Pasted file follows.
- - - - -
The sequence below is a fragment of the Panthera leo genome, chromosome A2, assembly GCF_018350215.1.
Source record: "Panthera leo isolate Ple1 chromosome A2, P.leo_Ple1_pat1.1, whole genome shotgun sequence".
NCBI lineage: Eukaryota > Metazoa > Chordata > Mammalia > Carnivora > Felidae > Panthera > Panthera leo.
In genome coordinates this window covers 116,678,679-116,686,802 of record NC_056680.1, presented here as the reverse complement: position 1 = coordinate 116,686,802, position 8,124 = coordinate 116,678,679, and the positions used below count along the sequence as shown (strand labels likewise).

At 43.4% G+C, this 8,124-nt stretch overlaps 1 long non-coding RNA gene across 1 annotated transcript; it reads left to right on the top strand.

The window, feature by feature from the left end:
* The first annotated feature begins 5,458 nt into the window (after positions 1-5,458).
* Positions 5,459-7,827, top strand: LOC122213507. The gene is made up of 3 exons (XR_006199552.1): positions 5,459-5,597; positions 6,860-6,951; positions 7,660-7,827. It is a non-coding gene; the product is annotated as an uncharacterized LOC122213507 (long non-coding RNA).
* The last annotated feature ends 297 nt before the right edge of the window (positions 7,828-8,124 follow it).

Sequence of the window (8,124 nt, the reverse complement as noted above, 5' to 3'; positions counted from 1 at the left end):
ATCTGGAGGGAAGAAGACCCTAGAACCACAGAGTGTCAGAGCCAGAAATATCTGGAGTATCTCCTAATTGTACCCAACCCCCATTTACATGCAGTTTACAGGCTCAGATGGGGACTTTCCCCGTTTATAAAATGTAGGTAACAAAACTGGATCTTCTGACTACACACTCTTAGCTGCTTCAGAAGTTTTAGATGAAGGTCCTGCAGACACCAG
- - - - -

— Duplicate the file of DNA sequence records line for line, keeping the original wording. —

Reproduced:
The sequence below is a fragment of the Panthera leo genome, chromosome A2, assembly GCF_018350215.1.
Source record: "Panthera leo isolate Ple1 chromosome A2, P.leo_Ple1_pat1.1, whole genome shotgun sequence".
NCBI lineage: Eukaryota > Metazoa > Chordata > Mammalia > Carnivora > Felidae > Panthera > Panthera leo.
In genome coordinates this window covers 116,678,679-116,686,802 of record NC_056680.1, presented here as the reverse complement: position 1 = coordinate 116,686,802, position 8,124 = coordinate 116,678,679, and the positions used below count along the sequence as shown (strand labels likewise).

At 43.4% G+C, this 8,124-nt stretch overlaps 1 long non-coding RNA gene across 1 annotated transcript; it reads left to right on the top strand.

The window, feature by feature from the left end:
* The first annotated feature begins 5,458 nt into the window (after positions 1-5,458).
* Positions 5,459-7,827, top strand: LOC122213507. The gene is made up of 3 exons (XR_006199552.1): positions 5,459-5,597; positions 6,860-6,951; positions 7,660-7,827. It is a non-coding gene; the product is annotated as an uncharacterized LOC122213507 (long non-coding RNA).
* The last annotated feature ends 297 nt before the right edge of the window (positions 7,828-8,124 follow it).

Sequence of the window (8,124 nt, the reverse complement as noted above, 5' to 3'; positions counted from 1 at the left end):
ATCTGGAGGGAAGAAGACCCTAGAACCACAGAGTGTCAGAGCCAGAAATATCTGGAGTATCTCCTAATTGTACCCAACCCCCATTTACATGCAGTTTACAGGCTCAGATGGGGACTTTCCCCGTTTATAAAATGTAGGTAACAAAACTGGATCTTCTGACTACACACTCTTAGCTGCTTCAGAAGTTTTAGATGAAGGTCCTGCAGACACCAG